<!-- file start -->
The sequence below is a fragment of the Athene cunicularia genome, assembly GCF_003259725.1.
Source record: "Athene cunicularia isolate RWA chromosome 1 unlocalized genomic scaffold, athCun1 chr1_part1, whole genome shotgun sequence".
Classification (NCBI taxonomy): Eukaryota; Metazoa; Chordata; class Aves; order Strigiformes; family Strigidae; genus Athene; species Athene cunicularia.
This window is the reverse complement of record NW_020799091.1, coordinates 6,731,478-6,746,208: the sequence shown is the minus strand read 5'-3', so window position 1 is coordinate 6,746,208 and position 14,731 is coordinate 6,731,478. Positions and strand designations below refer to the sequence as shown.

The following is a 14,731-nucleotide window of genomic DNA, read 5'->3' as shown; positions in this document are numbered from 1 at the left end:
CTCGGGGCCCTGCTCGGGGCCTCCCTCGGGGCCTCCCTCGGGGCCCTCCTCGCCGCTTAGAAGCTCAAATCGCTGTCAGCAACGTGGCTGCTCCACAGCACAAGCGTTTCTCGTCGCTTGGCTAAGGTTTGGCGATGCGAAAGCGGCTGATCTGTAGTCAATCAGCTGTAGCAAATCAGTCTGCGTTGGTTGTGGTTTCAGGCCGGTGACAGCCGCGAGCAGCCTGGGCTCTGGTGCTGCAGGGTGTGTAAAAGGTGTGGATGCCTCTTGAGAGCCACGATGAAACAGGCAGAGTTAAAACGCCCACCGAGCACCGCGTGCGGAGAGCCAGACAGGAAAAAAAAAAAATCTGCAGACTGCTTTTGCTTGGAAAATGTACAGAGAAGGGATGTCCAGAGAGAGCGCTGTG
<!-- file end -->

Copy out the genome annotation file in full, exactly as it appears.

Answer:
The sequence below is a fragment of the Athene cunicularia genome, assembly GCF_003259725.1.
Source record: "Athene cunicularia isolate RWA chromosome 1 unlocalized genomic scaffold, athCun1 chr1_part1, whole genome shotgun sequence".
Classification (NCBI taxonomy): Eukaryota; Metazoa; Chordata; class Aves; order Strigiformes; family Strigidae; genus Athene; species Athene cunicularia.
This window is the reverse complement of record NW_020799091.1, coordinates 6,731,478-6,746,208: the sequence shown is the minus strand read 5'-3', so window position 1 is coordinate 6,746,208 and position 14,731 is coordinate 6,731,478. Positions and strand designations below refer to the sequence as shown.

The following is a 14,731-nucleotide window of genomic DNA, read 5'->3' as shown; positions in this document are numbered from 1 at the left end:
CTCGGGGCCCTGCTCGGGGCCTCCCTCGGGGCCTCCCTCGGGGCCCTCCTCGCCGCTTAGAAGCTCAAATCGCTGTCAGCAACGTGGCTGCTCCACAGCACAAGCGTTTCTCGTCGCTTGGCTAAGGTTTGGCGATGCGAAAGCGGCTGATCTGTAGTCAATCAGCTGTAGCAAATCAGTCTGCGTTGGTTGTGGTTTCAGGCCGGTGACAGCCGCGAGCAGCCTGGGCTCTGGTGCTGCAGGGTGTGTAAAAGGTGTGGATGCCTCTTGAGAGCCACGATGAAACAGGCAGAGTTAAAACGCCCACCGAGCACCGCGTGCGGAGAGCCAGACAGGAAAAAAAAAAAATCTGCAGACTGCTTTTGCTTGGAAAATGTACAGAGAAGGGATGTCCAGAGAGAGCGCTGTG